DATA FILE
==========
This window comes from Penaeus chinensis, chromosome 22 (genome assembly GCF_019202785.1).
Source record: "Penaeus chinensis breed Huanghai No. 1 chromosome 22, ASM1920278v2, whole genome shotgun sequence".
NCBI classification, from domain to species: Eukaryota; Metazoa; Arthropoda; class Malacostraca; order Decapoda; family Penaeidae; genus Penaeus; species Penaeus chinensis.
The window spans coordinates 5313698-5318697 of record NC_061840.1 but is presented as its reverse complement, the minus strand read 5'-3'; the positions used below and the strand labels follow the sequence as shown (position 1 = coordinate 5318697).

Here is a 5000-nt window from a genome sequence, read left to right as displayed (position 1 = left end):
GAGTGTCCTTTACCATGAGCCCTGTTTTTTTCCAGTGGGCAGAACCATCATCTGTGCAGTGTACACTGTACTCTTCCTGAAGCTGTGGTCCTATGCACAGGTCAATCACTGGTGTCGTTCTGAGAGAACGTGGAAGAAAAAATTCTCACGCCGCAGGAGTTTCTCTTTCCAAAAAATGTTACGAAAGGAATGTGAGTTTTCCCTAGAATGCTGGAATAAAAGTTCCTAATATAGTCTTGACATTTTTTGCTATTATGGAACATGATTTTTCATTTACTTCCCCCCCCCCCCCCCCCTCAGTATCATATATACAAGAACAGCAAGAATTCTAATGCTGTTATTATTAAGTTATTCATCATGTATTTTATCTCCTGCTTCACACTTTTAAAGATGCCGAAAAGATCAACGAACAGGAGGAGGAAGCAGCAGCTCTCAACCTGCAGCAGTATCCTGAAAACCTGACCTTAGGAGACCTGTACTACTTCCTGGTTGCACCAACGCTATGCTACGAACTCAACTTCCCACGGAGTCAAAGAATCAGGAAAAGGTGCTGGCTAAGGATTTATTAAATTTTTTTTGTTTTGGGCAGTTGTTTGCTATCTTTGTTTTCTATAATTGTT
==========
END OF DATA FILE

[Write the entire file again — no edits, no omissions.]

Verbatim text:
This window comes from Penaeus chinensis, chromosome 22 (genome assembly GCF_019202785.1).
Source record: "Penaeus chinensis breed Huanghai No. 1 chromosome 22, ASM1920278v2, whole genome shotgun sequence".
NCBI classification, from domain to species: Eukaryota; Metazoa; Arthropoda; class Malacostraca; order Decapoda; family Penaeidae; genus Penaeus; species Penaeus chinensis.
The window spans coordinates 5313698-5318697 of record NC_061840.1 but is presented as its reverse complement, the minus strand read 5'-3'; the positions used below and the strand labels follow the sequence as shown (position 1 = coordinate 5318697).

Here is a 5000-nt window from a genome sequence, read left to right as displayed (position 1 = left end):
GAGTGTCCTTTACCATGAGCCCTGTTTTTTTCCAGTGGGCAGAACCATCATCTGTGCAGTGTACACTGTACTCTTCCTGAAGCTGTGGTCCTATGCACAGGTCAATCACTGGTGTCGTTCTGAGAGAACGTGGAAGAAAAAATTCTCACGCCGCAGGAGTTTCTCTTTCCAAAAAATGTTACGAAAGGAATGTGAGTTTTCCCTAGAATGCTGGAATAAAAGTTCCTAATATAGTCTTGACATTTTTTGCTATTATGGAACATGATTTTTCATTTACTTCCCCCCCCCCCCCCCCCTCAGTATCATATATACAAGAACAGCAAGAATTCTAATGCTGTTATTATTAAGTTATTCATCATGTATTTTATCTCCTGCTTCACACTTTTAAAGATGCCGAAAAGATCAACGAACAGGAGGAGGAAGCAGCAGCTCTCAACCTGCAGCAGTATCCTGAAAACCTGACCTTAGGAGACCTGTACTACTTCCTGGTTGCACCAACGCTATGCTACGAACTCAACTTCCCACGGAGTCAAAGAATCAGGAAAAGGTGCTGGCTAAGGATTTATTAAATTTTTTTTGTTTTGGGCAGTTGTTTGCTATCTTTGTTTTCTATAATTGTT